Published June 12, 2018
To bridge the communities of early childhood researchers, pre-service teachers and toy industry experts, X. Christine Wang and Corinne Eggleston, director and associate director of ECRC have been working in close collaboration with colleagues at the Fisher-Price Play Lab to design Project Play.
Project Play provides a service-learning opportunity to UB EdM students in the development, implementation and assessment of guided play sessions using Fisher-Price toys. Students apply and build upon their knowledge of child development while learning about toy development, toy evaluation and how to use toys/play materials with young children. The experience provides students the chance to explore alternative career pathways, broadening their scope of education-based career opportunities outside the classroom.
“Project Play allows you the opportunity to gain real-world experience and knowledge beyond the classroom environment,” said Ashley Graffam, a current master’s degree student. “This opportunity sparked my interest in the research and industrial design side of early childhood education.”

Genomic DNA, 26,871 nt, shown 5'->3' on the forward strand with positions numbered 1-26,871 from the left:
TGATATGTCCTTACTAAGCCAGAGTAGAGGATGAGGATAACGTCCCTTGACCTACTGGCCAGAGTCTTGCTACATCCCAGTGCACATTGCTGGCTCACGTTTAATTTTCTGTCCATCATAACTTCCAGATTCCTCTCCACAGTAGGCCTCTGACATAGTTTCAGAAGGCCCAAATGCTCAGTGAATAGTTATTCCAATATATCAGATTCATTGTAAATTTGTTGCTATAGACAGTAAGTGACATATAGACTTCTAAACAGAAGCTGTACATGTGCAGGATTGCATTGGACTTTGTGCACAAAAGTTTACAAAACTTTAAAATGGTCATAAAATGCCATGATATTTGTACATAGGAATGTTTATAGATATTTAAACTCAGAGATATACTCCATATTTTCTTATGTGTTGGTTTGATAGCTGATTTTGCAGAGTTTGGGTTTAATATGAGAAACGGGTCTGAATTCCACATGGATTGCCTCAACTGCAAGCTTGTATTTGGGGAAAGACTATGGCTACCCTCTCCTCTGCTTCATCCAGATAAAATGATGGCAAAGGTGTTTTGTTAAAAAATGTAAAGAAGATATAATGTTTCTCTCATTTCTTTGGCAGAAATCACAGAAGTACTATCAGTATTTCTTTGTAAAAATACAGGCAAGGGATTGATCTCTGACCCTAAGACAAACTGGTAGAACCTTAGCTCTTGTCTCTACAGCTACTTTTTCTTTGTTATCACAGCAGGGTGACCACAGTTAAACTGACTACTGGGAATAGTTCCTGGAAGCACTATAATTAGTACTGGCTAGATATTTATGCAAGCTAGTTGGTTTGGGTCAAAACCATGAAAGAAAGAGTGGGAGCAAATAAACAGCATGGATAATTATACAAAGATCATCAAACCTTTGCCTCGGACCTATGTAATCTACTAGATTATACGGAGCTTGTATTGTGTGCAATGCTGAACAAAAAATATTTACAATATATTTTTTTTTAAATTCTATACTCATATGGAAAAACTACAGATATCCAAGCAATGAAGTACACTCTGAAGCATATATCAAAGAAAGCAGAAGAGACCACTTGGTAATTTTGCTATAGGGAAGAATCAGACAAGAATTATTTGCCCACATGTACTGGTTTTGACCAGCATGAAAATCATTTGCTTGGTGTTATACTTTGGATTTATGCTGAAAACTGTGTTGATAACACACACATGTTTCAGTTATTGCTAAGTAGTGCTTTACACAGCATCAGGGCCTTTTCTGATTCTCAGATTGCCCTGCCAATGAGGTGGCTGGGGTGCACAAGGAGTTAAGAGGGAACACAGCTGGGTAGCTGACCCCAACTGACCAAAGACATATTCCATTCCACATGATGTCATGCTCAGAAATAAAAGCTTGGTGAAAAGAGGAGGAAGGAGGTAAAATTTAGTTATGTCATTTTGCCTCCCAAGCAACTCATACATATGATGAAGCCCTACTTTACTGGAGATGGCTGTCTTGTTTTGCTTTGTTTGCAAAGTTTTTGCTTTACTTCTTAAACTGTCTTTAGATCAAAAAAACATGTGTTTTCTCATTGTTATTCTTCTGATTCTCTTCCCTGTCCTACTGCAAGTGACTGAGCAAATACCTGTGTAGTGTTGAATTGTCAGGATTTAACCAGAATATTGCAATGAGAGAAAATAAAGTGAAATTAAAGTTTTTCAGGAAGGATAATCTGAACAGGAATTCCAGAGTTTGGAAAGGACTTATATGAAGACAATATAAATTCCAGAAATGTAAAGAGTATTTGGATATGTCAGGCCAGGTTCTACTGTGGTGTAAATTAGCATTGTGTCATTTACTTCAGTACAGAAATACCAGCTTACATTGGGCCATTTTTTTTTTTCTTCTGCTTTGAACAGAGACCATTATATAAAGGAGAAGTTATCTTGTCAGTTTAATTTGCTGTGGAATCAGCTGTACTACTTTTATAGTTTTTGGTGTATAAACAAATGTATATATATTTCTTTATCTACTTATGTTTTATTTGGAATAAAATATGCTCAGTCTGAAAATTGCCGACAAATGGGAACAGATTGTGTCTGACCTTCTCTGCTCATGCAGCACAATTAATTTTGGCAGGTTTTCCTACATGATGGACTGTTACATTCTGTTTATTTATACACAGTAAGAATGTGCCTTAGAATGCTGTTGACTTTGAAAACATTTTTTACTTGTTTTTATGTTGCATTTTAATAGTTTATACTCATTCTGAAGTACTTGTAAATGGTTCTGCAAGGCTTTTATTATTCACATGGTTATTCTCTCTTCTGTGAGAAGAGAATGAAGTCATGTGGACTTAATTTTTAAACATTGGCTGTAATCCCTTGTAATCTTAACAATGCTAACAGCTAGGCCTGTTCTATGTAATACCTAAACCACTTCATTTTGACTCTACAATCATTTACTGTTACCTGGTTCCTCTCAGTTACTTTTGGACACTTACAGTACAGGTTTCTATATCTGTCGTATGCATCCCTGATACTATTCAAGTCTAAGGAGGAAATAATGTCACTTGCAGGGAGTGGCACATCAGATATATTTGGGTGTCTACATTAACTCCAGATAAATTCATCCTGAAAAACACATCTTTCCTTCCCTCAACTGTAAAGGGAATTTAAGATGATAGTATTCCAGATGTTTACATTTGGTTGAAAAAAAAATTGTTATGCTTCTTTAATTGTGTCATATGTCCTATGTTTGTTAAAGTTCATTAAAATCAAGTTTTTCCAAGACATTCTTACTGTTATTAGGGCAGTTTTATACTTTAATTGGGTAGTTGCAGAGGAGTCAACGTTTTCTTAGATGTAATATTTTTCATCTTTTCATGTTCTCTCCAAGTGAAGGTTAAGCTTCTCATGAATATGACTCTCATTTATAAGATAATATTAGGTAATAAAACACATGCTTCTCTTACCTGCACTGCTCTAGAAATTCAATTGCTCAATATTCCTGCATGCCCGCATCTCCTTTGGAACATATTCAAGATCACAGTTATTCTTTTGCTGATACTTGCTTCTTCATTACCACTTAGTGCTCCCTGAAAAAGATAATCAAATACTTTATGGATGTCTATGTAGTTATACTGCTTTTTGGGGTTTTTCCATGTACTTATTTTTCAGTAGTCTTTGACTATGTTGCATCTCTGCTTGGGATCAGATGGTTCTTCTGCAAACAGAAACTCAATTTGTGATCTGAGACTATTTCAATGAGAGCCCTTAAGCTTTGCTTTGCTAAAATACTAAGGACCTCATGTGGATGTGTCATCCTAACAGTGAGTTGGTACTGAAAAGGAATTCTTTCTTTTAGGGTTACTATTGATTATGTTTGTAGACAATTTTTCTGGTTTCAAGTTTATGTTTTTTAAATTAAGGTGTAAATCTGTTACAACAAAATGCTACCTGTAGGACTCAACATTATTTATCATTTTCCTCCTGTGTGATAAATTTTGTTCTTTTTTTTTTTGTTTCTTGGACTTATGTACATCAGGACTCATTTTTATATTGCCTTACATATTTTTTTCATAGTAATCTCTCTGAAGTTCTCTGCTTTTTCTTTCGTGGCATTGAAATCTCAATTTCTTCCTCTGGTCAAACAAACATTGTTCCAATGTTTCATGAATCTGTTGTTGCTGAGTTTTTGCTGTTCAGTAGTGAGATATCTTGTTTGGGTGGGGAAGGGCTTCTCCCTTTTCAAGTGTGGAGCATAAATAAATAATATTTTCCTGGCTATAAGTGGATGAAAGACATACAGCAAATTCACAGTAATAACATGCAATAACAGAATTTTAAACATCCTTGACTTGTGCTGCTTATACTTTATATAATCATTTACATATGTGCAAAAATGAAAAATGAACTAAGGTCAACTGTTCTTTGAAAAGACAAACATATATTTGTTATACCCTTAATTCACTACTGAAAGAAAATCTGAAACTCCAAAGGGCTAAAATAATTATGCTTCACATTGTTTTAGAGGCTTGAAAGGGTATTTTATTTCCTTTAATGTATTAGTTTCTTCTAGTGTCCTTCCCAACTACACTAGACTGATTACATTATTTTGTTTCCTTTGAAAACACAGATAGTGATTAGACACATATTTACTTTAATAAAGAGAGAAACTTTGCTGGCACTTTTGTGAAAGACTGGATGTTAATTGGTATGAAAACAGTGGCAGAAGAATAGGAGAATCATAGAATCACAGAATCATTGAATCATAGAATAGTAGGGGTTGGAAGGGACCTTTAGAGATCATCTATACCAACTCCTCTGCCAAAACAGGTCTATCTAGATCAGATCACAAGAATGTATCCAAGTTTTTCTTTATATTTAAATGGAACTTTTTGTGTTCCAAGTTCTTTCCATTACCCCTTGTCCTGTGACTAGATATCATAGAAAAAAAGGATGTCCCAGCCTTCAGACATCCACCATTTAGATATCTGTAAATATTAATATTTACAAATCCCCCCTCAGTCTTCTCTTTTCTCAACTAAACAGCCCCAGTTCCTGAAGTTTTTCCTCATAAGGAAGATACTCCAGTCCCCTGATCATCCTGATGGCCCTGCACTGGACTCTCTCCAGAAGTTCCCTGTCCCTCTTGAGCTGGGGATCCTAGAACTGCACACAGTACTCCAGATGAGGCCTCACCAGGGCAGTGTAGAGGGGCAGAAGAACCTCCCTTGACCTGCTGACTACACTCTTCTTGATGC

EdM student Madeleine Burns said, “This was an invaluable experience. In other classes, we learn about theory, child development and instructional methods. Project Play was a unique opportunity to apply all of that knowledge and gain practical experience. I didn’t truly understand what a valuable instructional method play can be until I witnessed kids’ learning and growth during Project Play.”
The design teams at Fisher-Price gain knowledge and understanding about intentional teaching strategies applied and the purposeful use of their products when incorporated into a preschool classroom; a setting not routinely considered in toy design.
“Project Play has given our design teams an opportunity to see their toys played with in a new way,” said Lisa Lohiser, associate manager of early childhood development research at Fisher-Price. “The observations and insights have proven to be valuable assets as we begin to design and develop new toys and curriculums.”
The success and impact of Project Play is evident by how well it has bridged researchers, teachers and experts. “This project allows these different communities to get together to discuss and inform ways to engage young children’s learning and development through purposeful play and through thoughtful toy/learning materials design,” said Wang.